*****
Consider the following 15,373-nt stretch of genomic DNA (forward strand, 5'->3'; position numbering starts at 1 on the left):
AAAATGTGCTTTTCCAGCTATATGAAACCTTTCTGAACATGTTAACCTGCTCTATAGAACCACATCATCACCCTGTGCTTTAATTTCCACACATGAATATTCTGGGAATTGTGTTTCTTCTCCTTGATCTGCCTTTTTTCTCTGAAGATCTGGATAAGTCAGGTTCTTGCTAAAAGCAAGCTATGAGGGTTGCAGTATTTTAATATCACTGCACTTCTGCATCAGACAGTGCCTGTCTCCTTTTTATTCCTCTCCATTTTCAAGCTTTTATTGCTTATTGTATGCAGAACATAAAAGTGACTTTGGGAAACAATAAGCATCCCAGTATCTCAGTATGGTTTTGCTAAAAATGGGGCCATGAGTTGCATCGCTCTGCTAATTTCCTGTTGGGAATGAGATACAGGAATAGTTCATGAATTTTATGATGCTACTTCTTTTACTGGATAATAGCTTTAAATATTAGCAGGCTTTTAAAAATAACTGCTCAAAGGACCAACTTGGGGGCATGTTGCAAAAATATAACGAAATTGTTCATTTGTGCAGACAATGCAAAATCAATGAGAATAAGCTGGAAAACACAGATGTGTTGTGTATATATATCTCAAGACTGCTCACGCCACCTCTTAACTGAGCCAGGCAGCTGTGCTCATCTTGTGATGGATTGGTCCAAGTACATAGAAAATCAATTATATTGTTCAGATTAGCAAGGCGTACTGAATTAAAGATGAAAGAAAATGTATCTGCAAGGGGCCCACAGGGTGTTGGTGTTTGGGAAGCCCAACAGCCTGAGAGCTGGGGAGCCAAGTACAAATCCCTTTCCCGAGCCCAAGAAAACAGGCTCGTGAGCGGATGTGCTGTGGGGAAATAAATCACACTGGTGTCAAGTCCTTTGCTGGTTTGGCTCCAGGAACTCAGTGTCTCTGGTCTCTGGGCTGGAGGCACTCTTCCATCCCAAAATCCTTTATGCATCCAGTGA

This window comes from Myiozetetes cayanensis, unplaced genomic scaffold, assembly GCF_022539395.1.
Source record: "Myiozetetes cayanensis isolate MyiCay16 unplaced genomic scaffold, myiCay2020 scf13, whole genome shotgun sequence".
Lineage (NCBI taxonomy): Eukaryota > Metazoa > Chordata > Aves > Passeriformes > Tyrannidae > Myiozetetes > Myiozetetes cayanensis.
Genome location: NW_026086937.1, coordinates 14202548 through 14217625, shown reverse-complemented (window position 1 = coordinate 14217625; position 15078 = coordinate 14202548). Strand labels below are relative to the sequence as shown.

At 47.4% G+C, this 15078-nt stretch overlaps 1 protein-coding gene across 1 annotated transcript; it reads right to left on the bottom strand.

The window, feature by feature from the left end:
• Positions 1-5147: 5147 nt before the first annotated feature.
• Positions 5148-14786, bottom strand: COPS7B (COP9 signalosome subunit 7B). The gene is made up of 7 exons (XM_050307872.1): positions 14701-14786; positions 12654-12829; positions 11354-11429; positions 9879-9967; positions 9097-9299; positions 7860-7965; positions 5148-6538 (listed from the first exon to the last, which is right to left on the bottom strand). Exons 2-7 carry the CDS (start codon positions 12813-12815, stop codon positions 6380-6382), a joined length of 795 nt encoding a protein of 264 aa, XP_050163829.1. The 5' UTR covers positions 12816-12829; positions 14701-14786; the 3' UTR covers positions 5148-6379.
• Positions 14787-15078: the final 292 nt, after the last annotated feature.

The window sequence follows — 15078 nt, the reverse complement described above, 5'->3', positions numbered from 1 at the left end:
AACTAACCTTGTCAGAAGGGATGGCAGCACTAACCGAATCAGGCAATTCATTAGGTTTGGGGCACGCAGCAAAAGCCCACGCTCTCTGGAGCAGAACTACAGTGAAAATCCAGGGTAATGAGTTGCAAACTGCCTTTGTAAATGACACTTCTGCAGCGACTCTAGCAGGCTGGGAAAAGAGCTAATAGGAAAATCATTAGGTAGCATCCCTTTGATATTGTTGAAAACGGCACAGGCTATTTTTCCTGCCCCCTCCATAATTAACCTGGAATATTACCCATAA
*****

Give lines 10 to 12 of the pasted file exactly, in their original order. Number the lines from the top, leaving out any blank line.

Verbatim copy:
• Positions 5148-14786, bottom strand: COPS7B (COP9 signalosome subunit 7B). The gene is made up of 7 exons (XM_050307872.1): positions 14701-14786; positions 12654-12829; positions 11354-11429; positions 9879-9967; positions 9097-9299; positions 7860-7965; positions 5148-6538 (listed from the first exon to the last, which is right to left on the bottom strand). Exons 2-7 carry the CDS (start codon positions 12813-12815, stop codon positions 6380-6382), a joined length of 795 nt encoding a protein of 264 aa, XP_050163829.1. The 5' UTR covers positions 12816-12829; positions 14701-14786; the 3' UTR covers positions 5148-6379.
• Positions 14787-15078: the final 292 nt, after the last annotated feature.

The window sequence follows — 15078 nt, the reverse complement described above, 5'->3', positions numbered from 1 at the left end: